Antioxidant Micronutrients Intake in People Living with HIV: Implications on Serum Levels and Liver Function

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The Human Immunodeficiency virus (HIV) infection and antiretroviral (ARV) drugs are known to cause oxidative stress which has the tendency to cause damage to body organs such as the liver, affecting their functions. Antioxidants are important to prevent oxidative stress or mitigate it. Even though some of these antioxidants can be acquired from the diet, there is insufficient data about their intakes among PLWH in Ghana. This study therefore sought to assess the intakes of these antioxidant nutrients and the serum levels of two of them, vitamin E and zinc and their possible effect on liver function of people living with HIV (PLWH) attending Antiretroviral Therapy (ART) clinic at the Volta Regional Hospital in Ho. To achieve this, 103 HIV infected adults on antiretroviral therapy were randomly sampled from a list of possible participants. A 3- day 24hr recall and a food frequency questionnaire were employed to assess vitamins A, C, E and zinc as well as energy, carbohydrates, fats and proteins intakes. Serum levels of vitamin E and zinc as well as aspartate aminotransferase (AST) and alanine aminotransferase (ALT) were measured. Weight and height were measured and BMI calculated. Pre HAART levels of AST and ALT as well as ARV drug intake history were also acquired from hospital records. The results showed that participants had lower median caloric (1680Kcal) and fat (54g) intakes. Median daily dietary intakes of vitamins C, D and E were 54mg, 2μg and 3mg respectively and were lower than recommended intake levels. Serum vitamin E deficiency was observed to be high among the participants (82.5%). The prevalence of underweight, overweight and obesity in the study were 11.7%, 21.4% and 11.7% respectively. There was a significant rise in serum AST levels, from 22.0 IU/L pre HAART to 30.4 IU/L post HAART initiation. Serum levels of ALT significantly decreased from 17.0 IU/L pre- HAART to 13.0 IU/L post-HAART. There was no association between the serum levels of vitamin E and zinc and serum AST and ALT levels. The findings from this study suggest that, serum levels of antioxidant micronutrients, vitamin E and zinc, did not have any effect on liver function.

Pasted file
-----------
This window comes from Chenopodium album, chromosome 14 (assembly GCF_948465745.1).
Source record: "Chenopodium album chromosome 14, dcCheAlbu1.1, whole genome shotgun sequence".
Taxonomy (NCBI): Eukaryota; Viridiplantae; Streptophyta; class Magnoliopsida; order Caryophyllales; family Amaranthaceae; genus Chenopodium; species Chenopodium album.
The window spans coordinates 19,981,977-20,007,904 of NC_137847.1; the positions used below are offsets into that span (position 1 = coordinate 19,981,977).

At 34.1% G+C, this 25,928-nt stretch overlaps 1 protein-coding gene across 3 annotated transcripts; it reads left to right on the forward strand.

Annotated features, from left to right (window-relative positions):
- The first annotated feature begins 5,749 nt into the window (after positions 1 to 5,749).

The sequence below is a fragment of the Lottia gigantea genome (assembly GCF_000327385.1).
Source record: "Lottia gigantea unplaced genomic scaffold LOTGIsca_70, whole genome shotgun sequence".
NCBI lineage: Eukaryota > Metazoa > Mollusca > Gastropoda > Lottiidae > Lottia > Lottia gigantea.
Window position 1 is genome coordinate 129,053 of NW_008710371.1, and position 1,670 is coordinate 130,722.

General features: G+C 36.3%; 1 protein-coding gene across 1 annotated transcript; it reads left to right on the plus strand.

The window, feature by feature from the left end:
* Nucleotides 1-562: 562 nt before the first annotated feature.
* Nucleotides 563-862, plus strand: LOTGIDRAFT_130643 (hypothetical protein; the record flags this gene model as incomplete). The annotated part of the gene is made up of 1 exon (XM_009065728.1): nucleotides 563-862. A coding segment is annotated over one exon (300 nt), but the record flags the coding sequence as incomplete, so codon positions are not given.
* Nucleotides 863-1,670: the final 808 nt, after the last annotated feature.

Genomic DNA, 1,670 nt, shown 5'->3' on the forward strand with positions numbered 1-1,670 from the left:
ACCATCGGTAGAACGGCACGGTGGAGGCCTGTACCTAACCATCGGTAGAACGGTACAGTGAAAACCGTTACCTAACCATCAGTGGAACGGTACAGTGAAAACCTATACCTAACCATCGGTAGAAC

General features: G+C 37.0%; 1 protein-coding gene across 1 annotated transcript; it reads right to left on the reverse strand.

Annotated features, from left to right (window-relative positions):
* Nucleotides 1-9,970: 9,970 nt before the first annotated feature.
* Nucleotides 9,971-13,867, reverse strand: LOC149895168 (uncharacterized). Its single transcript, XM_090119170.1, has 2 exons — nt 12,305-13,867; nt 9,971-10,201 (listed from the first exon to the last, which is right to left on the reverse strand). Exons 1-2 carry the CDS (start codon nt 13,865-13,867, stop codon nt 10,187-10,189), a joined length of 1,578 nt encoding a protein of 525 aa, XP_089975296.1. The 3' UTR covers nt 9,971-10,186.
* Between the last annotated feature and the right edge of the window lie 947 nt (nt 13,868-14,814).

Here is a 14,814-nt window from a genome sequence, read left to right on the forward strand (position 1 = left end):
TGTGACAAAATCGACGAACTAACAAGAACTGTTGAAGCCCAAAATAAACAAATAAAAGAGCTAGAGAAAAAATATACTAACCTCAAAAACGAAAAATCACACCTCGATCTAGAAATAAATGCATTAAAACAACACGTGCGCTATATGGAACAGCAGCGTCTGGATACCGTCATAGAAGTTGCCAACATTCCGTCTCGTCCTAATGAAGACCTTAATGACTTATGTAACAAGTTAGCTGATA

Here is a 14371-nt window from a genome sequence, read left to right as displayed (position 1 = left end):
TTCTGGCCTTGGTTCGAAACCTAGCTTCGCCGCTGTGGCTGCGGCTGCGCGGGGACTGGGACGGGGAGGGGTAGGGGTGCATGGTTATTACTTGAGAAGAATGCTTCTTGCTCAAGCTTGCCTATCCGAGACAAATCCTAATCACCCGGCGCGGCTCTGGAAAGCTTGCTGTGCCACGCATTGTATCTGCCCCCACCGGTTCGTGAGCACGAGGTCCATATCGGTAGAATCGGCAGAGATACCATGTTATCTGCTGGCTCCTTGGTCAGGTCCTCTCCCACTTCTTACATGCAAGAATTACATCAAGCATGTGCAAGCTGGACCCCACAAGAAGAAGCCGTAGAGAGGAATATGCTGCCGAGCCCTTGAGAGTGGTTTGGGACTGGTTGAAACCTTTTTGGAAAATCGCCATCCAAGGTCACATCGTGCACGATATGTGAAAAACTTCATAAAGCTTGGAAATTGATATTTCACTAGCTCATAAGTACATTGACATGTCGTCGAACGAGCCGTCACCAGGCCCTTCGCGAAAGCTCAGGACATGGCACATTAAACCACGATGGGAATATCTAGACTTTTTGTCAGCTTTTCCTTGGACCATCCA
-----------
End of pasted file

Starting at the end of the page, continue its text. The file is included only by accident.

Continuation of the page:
A thesis submitted to the Department of Biochemistry and Biotechnology in partial fulfilment of the requirements for the award of Master of Philosophy Degree in Human Nutrition and Dietetics